Jesus said, "He who is not with me is against me and
he who does not gather with me scatters."
Sometimes it's easy for us to think that whatever Jesus did was simply
understood by the people for whom he did them. That wasn't always the case.
Today's Gospel reading is an example of how Jesus was very much misunderstood.
He had just healed a man who was dumb. Matthew's Gospel, recounting the
same incident, says that he was deaf and dumb. Jesus cast out a demon,
healed the man and he was able to speak and hear. The reaction of the people
was very interesting. His enemies, the Pharisees said, "He must be possessed
himself that he has this power over demons."
He was really misunderstood in Mark's Gospel. He recounts some other
details. When His family heard about this, they came to take charge of
Him saying, "He is out of His mind." The scribes who arrived in Jerusalem
asserted, "He is possessed by Beelzebub." Even the people who knew him
best, his family and friends said, "He's crazy. He's gone around the bend.
He's bonkers. He's a cup and saucer short of a full set. What are we going
to do with him? Maybe if we bundle him off back home to a quiet room for
a while, he'll come to his senses. After all, what is all of this nonsense
that he's preaching about? The kingdom of God is being established? Probably
nothing wrong with him that a little Prozac wouldn't take care of in short
order." He was really misunderstood.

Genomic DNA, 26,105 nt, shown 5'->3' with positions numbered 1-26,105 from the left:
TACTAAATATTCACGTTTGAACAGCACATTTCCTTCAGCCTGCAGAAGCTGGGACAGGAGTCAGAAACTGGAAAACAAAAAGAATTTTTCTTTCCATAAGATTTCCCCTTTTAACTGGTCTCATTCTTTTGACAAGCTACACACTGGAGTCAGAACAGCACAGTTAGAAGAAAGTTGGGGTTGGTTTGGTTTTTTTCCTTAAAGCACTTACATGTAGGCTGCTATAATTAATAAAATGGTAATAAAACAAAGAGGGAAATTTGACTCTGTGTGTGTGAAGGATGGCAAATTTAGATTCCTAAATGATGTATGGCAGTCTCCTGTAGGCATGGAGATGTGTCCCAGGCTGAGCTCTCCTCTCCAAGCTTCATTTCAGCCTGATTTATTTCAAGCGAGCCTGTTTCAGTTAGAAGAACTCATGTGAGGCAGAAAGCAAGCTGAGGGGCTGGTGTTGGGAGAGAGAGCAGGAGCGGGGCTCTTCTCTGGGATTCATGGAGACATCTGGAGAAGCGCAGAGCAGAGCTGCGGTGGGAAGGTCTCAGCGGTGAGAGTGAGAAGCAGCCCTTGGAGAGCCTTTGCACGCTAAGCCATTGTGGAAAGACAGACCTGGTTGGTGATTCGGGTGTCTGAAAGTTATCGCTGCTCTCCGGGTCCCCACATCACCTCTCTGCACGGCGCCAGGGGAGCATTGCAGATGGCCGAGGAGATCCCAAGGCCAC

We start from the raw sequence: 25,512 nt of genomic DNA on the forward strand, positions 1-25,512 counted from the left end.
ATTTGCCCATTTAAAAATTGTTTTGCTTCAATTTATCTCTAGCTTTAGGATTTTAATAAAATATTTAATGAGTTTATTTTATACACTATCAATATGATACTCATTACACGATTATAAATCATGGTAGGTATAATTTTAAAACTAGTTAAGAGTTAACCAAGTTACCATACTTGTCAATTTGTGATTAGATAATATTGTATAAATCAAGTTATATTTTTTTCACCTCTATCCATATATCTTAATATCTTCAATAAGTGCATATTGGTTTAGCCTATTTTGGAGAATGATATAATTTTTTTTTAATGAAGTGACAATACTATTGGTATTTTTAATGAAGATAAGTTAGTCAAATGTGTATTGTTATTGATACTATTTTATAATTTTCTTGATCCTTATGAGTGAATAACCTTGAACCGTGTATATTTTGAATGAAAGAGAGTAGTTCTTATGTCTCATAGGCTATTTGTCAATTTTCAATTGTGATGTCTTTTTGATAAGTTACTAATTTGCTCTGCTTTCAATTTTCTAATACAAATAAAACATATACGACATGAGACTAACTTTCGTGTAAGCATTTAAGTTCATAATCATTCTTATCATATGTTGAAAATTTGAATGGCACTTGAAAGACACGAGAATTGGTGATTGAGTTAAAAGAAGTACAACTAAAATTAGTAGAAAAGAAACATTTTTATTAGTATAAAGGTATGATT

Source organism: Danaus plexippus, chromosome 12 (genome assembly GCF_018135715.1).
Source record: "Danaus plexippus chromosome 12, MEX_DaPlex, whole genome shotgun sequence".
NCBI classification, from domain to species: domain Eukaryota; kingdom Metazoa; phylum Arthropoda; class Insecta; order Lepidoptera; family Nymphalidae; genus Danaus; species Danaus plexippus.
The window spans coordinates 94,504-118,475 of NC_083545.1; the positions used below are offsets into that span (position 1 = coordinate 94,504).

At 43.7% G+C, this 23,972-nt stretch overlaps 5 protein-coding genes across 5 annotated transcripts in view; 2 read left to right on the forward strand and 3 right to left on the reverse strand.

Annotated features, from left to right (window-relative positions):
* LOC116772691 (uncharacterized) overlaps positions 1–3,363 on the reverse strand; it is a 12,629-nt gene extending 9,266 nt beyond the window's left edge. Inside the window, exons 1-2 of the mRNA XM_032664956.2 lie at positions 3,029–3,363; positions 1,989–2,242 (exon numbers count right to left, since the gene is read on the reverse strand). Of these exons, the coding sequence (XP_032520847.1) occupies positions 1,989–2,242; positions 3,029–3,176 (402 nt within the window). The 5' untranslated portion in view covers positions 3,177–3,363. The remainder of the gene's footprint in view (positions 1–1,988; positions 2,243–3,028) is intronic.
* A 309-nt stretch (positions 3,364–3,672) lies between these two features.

And his enemies misunderstand him even more. "He's possessed" Jesus
with simple logic says, "How could I be possessed? If I'm possessed and
I'm doing this, then you've got a civil war on your hands. You've got Satan
casting out Satan. That isn't the way it is. If Satan is being cast out,
you know that the kingdom of God is in your midst."
That word that we hear in today's Gospel - Beelzebul - Beelzebub in
other translations is an interesting one. Beelzebul, used in many translations,
means "Baal the Prince". Baal was the god of the Canaanites and the Philistines.
His name was synonymous with all that was evil. So they gave Satan the
name Beelzebul. The Hebrews deliberately corrupted the name. Instead of
saying Beelzebul, they put a "b" at the end of the word -Beelzebub. Used
in our reading this morning, it means "Lord of the Flies". Jesus had come
to deal with Satan, with evil. Eventually, surrounded by people who would
misunderstand him, He would defeat Satan once and for all on the cross.
But those who would misinterpret His motives would first of all arrest
him, try him, and crucify him on a bloody tree outside the city gates.
Now that is being misunderstood.
What is it that Jesus could have done to make his message more apparent?
More clear? So that there wouldn't be these misunderstandings? Nothing.
He had come to do the will of his heavenly Father. If it meant at times
that whatever he did was misunderstood, so be it. Probably one of the most
graphic times in which Jesus was misunderstood, we find in the sixth chapter
of John's Gospel. John narrates the teaching of Jesus about the Holy Eucharist:
I am the bread of life which has come down from heaven. Anyone who eats
this bread will live forever. And the bread that I will give is my flesh
for the life of the world.
Now you put this to the people during a teaching in the synagogue at
Capernaum and the reaction was predictable.
"After hearing his words, many of his disciples remarked, 'This sort
talk is hard to endure. How can anyone take it seriously?' From that time
on, many of his disciples broke away and would not remain in his company
Jesus didn't go running after them and say, "Wait a minute. You misunderstood